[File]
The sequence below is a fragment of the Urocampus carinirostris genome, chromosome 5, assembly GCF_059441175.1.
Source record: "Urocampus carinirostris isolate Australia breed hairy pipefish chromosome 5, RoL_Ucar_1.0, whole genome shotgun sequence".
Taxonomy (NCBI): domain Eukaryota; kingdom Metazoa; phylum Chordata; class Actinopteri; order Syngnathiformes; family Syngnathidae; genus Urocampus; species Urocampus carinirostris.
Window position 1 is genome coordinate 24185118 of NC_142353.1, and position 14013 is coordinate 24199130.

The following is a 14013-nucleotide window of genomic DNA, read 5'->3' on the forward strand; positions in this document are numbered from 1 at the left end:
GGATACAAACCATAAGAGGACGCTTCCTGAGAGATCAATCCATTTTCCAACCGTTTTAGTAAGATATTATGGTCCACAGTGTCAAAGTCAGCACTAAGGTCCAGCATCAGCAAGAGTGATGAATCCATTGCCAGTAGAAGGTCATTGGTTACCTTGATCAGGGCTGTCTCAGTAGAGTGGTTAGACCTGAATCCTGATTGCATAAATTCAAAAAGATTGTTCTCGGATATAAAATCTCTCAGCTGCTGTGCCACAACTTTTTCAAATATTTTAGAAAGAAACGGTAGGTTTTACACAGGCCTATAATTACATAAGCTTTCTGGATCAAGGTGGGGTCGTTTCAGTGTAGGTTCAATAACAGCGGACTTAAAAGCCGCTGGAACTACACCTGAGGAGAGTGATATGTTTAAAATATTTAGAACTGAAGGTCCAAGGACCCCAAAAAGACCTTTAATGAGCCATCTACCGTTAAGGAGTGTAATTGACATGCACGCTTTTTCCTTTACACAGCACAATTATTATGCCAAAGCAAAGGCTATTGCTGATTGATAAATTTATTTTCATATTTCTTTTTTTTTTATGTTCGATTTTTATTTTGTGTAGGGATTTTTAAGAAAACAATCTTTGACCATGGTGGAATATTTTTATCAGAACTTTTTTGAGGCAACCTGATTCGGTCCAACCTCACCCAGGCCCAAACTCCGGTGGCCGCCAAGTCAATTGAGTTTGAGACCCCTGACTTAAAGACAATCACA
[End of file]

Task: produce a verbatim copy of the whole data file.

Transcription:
The sequence below is a fragment of the Urocampus carinirostris genome, chromosome 5, assembly GCF_059441175.1.
Source record: "Urocampus carinirostris isolate Australia breed hairy pipefish chromosome 5, RoL_Ucar_1.0, whole genome shotgun sequence".
Taxonomy (NCBI): domain Eukaryota; kingdom Metazoa; phylum Chordata; class Actinopteri; order Syngnathiformes; family Syngnathidae; genus Urocampus; species Urocampus carinirostris.
Window position 1 is genome coordinate 24185118 of NC_142353.1, and position 14013 is coordinate 24199130.

The following is a 14013-nucleotide window of genomic DNA, read 5'->3' on the forward strand; positions in this document are numbered from 1 at the left end:
GGATACAAACCATAAGAGGACGCTTCCTGAGAGATCAATCCATTTTCCAACCGTTTTAGTAAGATATTATGGTCCACAGTGTCAAAGTCAGCACTAAGGTCCAGCATCAGCAAGAGTGATGAATCCATTGCCAGTAGAAGGTCATTGGTTACCTTGATCAGGGCTGTCTCAGTAGAGTGGTTAGACCTGAATCCTGATTGCATAAATTCAAAAAGATTGTTCTCGGATATAAAATCTCTCAGCTGCTGTGCCACAACTTTTTCAAATATTTTAGAAAGAAACGGTAGGTTTTACACAGGCCTATAATTACATAAGCTTTCTGGATCAAGGTGGGGTCGTTTCAGTGTAGGTTCAATAACAGCGGACTTAAAAGCCGCTGGAACTACACCTGAGGAGAGTGATATGTTTAAAATATTTAGAACTGAAGGTCCAAGGACCCCAAAAAGACCTTTAATGAGCCATCTACCGTTAAGGAGTGTAATTGACATGCACGCTTTTTCCTTTACACAGCACAATTATTATGCCAAAGCAAAGGCTATTGCTGATTGATAAATTTATTTTCATATTTCTTTTTTTTTTATGTTCGATTTTTATTTTGTGTAGGGATTTTTAAGAAAACAATCTTTGACCATGGTGGAATATTTTTATCAGAACTTTTTTGAGGCAACCTGATTCGGTCCAACCTCACCCAGGCCCAAACTCCGGTGGCCGCCAAGTCAATTGAGTTTGAGACCCCTGACTTAAAGACAATCACA